Mayor Carman Bogle reflects on Cambridge, NY

While I travel to Cambridge, NY, I’d like to share this Q&A with Mayor Carman Bogle, who took office in April 2015, following the village’s March election. 

I should note that Mayor Bogle was extremely generous in answering a long list of questions that I have since learned was simply too long.  But her kind response made me think that I might be onto something with this blog — that there is a lot to learn from each other. I’m excited to visit her village and to meet her this afternoon.

Carman Bogle
Mayor Bogle (waving from the front of the cart). Photo credit: Eric Fellows

How would you describe Cambridge?
The village of Cambridge is a charming walkable community with a population of about 2,000 people. Most properties are historic with a mix of Victorian and Colonial homes and businesses.

Because of close proximity and a smaller population, Cambridge is a close-knit community. Everybody knows their neighbors and fellow community members. People are always ready to help each other, as well as welcome new people to the community. Smiles and friendly waves of hello are readily available as you walk down Main Street. There is no shortage of those willing to volunteer to make and keep Cambridge a warm inviting place where people want to raise their families.

What are Cambridge’s current challenges?
Challenges facing Cambridge right now are a lack of infrastructure and economic development, particularly with regard to wastewater infrastructure. This has deeply impacted business development since property sizes are small and too close together to meet standards. Jobs are hard to come by in Cambridge.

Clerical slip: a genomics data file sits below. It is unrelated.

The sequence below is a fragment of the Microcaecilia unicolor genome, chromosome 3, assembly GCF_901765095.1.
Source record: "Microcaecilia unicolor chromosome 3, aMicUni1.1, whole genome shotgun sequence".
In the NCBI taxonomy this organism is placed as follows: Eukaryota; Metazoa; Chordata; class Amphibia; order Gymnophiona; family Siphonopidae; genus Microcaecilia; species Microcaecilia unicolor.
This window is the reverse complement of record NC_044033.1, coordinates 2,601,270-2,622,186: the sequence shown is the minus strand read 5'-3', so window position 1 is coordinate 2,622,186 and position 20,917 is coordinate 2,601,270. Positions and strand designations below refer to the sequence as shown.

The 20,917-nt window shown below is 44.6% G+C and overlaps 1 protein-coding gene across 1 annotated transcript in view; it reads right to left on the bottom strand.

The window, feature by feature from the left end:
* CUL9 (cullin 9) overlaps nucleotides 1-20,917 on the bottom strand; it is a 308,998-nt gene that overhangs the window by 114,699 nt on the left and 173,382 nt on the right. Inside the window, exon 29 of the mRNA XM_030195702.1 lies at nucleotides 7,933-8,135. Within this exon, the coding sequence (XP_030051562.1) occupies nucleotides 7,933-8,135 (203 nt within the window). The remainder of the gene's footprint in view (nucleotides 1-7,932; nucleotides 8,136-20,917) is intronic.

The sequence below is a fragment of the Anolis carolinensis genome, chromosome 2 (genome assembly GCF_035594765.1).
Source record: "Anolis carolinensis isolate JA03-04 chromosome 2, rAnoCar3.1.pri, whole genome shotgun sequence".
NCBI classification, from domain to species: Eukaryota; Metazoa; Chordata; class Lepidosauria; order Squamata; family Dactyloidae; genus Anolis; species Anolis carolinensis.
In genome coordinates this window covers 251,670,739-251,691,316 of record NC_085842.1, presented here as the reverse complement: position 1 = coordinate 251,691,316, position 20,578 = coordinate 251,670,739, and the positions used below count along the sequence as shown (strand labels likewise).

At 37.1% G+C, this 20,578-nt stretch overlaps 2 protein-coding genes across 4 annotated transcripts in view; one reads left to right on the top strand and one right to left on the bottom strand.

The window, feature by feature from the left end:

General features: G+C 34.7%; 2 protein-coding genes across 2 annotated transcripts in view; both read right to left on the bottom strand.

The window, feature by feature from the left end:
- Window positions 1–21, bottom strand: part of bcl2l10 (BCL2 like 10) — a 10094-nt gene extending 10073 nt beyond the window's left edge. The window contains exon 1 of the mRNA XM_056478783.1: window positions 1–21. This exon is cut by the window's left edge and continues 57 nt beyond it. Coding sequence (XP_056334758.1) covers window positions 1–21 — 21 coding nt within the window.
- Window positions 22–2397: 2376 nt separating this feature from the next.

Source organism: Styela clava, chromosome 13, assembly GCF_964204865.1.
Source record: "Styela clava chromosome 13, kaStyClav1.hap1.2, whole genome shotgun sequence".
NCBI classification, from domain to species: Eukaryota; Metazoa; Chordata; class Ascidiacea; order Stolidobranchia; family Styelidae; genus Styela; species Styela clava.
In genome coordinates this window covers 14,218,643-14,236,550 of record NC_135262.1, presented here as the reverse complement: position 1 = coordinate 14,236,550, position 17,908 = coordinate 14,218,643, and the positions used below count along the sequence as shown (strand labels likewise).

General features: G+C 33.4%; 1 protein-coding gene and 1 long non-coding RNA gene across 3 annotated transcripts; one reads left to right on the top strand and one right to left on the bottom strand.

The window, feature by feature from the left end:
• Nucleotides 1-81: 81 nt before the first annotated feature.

What are one or two national issues that particularly affect Cambridge now?
I would say a national issue affecting Cambridge as of late has been the negativity that we see displayed through the media and social media, and the overall divide that seems to be developing nationally. While we are close-knit, there have been times when attitudes and treatment of each other have not reflected our local core values. We often need to remind ourselves that we are friends and neighbors, and ultimately we care about each other more than our opinions.

As you look ahead to the Cambridge our children will inherit in 25 years, what concerns you most?
What has me most concerned for the future we leave for our children is that the economic conditions will leave them with no option but to leave Cambridge.

As you look ahead to the Cambridge our children will inherit in 25 years, what leaves you feeling most hopeful?
What leaves me most hopeful when I think of the future we are leaving our children is that this is always home. There is always someone here who cares about you and wants to see you succeed in life. The feeling of community and belonging has been instilled in our children, and I hope they pass that on to their children.

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